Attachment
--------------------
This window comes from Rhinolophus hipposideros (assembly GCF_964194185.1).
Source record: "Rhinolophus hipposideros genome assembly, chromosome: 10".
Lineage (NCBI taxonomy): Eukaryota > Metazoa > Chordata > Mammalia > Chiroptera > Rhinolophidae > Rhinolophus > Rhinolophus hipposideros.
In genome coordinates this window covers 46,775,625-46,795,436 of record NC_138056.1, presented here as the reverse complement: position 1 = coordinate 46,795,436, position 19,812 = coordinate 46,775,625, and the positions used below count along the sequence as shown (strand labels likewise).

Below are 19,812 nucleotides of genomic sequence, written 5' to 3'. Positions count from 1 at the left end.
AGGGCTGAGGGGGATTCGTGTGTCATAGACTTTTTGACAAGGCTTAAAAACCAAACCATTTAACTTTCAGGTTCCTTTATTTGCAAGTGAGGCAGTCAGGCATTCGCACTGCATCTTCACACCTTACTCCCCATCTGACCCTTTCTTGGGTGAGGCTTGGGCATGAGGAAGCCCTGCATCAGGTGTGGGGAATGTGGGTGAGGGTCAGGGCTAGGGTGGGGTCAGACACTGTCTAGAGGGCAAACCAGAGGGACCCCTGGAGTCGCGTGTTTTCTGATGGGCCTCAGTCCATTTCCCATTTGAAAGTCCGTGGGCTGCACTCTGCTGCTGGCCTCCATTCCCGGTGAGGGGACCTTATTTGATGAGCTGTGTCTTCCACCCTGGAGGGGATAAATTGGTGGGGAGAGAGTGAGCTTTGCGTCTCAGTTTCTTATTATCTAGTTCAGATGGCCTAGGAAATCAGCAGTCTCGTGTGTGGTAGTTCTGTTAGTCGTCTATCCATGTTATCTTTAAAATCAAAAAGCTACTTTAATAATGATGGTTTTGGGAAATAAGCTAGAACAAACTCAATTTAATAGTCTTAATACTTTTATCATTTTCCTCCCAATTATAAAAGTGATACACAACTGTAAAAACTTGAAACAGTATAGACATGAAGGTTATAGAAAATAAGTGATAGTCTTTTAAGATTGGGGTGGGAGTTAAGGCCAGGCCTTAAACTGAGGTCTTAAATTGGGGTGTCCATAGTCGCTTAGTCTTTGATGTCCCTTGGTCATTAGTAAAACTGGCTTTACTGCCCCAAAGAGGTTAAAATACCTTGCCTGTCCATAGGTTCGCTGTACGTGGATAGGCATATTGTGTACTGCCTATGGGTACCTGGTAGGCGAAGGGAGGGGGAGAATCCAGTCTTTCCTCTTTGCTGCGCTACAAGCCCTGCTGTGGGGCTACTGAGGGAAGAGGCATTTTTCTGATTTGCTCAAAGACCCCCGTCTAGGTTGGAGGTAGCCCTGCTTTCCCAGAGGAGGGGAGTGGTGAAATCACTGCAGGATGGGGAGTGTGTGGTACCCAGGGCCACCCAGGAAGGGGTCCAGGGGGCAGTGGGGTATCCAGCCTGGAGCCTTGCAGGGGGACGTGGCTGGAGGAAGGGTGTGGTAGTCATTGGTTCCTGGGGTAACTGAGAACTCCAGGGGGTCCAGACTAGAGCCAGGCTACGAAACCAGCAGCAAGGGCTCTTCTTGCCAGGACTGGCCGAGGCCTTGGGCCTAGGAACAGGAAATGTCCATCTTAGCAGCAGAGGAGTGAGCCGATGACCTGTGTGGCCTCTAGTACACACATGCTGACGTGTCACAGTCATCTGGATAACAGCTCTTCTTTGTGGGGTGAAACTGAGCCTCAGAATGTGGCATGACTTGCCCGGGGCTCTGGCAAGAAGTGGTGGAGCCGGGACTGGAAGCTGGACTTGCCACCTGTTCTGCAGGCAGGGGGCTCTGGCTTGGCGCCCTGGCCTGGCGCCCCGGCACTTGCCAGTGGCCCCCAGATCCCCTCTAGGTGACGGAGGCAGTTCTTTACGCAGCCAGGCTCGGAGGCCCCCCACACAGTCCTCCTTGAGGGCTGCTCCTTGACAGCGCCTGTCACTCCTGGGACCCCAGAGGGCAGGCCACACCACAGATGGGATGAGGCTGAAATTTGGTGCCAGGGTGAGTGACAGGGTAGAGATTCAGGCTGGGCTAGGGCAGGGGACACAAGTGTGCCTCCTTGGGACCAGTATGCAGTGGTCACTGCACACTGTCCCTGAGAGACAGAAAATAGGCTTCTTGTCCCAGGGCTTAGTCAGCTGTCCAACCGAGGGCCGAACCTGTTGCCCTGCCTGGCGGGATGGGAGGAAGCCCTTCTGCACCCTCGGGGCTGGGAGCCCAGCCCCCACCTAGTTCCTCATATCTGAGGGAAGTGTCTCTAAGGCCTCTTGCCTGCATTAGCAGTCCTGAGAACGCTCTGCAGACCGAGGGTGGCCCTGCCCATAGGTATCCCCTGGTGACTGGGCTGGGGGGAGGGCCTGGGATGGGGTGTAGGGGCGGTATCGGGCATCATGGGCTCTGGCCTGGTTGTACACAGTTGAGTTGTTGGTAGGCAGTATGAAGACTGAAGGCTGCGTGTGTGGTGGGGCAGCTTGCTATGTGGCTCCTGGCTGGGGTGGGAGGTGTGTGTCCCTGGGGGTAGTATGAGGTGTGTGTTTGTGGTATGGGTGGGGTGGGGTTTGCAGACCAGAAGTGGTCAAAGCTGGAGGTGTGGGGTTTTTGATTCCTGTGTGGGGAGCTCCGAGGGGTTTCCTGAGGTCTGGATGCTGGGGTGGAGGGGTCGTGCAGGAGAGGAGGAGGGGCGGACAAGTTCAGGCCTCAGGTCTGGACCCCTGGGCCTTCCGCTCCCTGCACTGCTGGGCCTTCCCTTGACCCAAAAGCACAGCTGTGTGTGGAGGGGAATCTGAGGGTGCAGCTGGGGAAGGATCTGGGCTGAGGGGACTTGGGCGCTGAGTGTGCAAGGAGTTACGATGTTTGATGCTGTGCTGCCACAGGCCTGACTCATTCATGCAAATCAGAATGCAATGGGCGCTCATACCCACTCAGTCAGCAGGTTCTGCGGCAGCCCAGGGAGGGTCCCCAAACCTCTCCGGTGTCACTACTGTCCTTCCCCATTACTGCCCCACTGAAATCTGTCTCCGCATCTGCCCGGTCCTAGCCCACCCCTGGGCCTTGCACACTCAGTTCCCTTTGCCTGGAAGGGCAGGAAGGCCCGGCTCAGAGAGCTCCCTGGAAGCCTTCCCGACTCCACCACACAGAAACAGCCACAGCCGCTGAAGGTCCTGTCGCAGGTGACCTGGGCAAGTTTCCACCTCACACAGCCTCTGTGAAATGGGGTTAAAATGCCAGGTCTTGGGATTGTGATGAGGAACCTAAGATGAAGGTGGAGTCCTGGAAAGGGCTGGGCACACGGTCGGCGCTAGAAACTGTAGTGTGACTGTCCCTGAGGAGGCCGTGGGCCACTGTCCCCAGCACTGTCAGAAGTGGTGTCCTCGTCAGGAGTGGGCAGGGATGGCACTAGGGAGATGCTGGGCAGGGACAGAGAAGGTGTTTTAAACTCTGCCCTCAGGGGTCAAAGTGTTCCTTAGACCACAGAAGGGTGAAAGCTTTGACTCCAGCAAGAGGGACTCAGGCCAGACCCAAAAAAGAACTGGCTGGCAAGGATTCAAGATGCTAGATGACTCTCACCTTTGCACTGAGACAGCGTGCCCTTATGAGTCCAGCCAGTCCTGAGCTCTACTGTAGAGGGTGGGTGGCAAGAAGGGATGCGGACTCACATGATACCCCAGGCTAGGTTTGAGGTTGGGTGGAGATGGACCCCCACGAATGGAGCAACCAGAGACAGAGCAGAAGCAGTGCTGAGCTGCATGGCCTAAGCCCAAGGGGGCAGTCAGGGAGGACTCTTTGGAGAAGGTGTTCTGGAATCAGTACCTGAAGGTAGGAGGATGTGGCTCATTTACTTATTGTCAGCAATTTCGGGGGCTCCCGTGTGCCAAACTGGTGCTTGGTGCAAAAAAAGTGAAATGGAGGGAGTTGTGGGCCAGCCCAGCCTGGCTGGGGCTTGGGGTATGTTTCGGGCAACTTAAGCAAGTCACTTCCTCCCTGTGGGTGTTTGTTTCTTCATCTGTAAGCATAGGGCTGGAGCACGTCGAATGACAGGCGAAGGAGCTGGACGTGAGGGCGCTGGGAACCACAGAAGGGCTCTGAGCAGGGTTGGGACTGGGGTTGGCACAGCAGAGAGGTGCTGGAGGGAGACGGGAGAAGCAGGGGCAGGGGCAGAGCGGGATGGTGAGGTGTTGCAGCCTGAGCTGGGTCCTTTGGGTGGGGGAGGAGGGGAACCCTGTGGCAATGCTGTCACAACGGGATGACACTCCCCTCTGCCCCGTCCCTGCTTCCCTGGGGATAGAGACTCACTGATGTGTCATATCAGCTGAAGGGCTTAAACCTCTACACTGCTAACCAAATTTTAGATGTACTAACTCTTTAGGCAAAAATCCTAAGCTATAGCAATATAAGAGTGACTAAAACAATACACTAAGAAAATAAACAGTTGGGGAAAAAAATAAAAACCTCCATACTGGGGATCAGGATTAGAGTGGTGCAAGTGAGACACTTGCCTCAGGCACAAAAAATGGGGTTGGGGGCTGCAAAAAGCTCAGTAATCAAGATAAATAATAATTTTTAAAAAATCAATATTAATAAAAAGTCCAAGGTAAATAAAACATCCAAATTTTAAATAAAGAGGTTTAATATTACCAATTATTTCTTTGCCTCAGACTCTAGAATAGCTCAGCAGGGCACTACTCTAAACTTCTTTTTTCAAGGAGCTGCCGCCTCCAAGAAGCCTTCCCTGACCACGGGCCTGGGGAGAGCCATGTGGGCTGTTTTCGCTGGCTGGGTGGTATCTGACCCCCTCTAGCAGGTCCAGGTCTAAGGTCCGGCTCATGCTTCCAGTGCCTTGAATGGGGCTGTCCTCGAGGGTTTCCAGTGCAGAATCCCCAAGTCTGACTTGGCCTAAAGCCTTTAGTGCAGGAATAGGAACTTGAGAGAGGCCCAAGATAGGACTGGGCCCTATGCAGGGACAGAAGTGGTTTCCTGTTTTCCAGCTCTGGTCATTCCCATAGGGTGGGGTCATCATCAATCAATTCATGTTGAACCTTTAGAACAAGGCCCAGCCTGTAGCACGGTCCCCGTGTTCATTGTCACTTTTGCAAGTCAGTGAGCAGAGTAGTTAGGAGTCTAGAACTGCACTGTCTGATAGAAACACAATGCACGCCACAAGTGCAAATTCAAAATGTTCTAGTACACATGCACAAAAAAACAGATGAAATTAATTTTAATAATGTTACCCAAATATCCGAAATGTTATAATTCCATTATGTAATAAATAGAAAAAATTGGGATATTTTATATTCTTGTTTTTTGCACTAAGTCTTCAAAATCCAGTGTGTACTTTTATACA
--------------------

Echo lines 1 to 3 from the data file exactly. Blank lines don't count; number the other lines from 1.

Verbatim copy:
This window comes from Rhinolophus hipposideros (assembly GCF_964194185.1).
Source record: "Rhinolophus hipposideros genome assembly, chromosome: 10".
Lineage (NCBI taxonomy): Eukaryota > Metazoa > Chordata > Mammalia > Chiroptera > Rhinolophidae > Rhinolophus > Rhinolophus hipposideros.